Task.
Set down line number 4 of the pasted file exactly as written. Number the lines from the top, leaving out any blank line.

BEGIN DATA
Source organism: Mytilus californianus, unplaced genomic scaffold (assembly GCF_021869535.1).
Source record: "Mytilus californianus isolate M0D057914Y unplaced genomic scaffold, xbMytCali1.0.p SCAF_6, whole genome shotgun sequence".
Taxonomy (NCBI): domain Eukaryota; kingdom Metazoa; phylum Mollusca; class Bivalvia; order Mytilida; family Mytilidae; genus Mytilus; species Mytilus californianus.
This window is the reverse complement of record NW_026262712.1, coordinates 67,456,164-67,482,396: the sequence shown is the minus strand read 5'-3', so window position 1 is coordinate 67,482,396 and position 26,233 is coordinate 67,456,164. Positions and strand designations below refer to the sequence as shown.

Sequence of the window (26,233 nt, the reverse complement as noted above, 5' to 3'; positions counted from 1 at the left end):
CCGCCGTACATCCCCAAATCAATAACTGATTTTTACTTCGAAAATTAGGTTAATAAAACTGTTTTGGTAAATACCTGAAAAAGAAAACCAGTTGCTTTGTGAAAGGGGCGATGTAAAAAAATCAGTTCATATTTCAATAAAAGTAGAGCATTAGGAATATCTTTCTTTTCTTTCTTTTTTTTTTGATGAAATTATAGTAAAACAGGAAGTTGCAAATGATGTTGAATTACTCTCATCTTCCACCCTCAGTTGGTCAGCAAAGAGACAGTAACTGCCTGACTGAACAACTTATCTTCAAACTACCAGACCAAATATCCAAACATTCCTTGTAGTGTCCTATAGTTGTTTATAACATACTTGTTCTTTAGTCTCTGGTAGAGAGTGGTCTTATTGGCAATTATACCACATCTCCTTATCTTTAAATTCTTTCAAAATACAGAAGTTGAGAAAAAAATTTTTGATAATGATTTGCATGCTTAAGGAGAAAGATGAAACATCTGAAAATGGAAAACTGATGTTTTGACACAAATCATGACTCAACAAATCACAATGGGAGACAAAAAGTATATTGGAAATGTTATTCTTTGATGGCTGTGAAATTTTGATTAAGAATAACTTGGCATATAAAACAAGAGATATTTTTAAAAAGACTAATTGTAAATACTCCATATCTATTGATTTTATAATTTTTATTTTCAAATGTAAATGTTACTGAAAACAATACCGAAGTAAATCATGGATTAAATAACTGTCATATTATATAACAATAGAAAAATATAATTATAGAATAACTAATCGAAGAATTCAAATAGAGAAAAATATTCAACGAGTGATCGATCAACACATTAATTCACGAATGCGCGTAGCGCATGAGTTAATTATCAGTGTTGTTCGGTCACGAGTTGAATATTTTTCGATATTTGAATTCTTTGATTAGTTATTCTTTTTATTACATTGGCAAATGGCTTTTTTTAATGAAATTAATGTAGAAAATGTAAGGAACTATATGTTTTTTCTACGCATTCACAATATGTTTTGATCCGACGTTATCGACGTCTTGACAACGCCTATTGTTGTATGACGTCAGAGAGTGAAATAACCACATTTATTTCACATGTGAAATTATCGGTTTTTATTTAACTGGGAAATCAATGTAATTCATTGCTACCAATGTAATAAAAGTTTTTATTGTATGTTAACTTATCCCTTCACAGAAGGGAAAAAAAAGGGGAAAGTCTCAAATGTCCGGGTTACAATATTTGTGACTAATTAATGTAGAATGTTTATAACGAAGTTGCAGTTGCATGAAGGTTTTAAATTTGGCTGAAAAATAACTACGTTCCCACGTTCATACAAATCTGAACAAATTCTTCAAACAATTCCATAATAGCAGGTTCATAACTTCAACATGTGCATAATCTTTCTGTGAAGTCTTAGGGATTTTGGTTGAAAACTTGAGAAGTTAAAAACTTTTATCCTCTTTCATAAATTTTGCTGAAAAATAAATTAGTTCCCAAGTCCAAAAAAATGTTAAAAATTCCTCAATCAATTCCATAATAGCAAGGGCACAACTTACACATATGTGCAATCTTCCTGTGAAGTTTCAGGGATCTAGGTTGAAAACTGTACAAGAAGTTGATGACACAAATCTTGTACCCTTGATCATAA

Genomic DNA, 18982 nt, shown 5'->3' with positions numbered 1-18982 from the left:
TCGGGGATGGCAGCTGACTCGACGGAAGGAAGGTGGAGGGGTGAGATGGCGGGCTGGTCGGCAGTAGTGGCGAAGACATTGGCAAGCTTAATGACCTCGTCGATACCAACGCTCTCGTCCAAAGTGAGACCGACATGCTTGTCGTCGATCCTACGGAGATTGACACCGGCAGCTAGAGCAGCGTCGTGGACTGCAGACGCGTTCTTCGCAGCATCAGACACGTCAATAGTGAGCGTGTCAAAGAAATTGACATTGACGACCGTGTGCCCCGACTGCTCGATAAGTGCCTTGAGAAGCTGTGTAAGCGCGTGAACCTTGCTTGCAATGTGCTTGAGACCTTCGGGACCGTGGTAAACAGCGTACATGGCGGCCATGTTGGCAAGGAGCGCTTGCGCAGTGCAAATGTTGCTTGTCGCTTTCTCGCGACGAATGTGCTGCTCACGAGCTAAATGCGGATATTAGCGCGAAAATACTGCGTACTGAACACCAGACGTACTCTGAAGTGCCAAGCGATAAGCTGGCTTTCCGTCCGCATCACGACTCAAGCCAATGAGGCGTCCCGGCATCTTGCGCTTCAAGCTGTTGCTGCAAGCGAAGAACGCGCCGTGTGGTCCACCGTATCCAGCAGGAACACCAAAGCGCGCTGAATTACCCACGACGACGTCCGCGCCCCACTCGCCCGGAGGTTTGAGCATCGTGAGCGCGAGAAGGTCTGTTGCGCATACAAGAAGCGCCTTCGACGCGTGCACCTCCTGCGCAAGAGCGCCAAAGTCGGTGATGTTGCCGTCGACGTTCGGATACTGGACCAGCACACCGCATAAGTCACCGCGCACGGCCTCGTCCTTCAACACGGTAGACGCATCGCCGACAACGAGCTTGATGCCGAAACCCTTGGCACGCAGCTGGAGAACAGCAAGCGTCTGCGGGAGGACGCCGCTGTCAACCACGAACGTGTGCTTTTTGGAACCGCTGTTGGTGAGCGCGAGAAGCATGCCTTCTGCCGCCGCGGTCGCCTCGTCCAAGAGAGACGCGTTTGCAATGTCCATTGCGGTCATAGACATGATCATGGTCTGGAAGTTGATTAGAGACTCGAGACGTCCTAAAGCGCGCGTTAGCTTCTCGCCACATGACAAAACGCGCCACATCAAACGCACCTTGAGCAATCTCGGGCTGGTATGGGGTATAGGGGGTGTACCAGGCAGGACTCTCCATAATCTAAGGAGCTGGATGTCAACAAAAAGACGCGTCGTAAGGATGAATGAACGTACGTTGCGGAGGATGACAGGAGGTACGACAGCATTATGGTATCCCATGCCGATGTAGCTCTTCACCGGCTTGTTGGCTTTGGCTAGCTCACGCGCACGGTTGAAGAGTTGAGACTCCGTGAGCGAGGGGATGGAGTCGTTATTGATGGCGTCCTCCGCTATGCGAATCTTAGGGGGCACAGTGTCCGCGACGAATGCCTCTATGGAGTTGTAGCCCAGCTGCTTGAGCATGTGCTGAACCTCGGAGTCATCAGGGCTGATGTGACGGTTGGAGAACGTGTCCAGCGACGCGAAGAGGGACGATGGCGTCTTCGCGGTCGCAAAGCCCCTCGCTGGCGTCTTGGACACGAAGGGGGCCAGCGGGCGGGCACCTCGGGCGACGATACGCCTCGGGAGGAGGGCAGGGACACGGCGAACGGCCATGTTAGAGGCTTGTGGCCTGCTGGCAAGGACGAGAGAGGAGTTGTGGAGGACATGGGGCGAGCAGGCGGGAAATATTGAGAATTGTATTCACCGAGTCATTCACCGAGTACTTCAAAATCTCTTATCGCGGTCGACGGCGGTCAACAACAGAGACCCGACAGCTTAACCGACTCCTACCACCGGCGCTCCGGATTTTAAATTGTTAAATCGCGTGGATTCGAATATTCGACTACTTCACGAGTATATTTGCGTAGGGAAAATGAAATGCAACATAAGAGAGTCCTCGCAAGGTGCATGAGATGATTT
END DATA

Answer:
This window is the reverse complement of record NW_026262712.1, coordinates 67,456,164-67,482,396: the sequence shown is the minus strand read 5'-3', so window position 1 is coordinate 67,482,396 and position 26,233 is coordinate 67,456,164. Positions and strand designations below refer to the sequence as shown.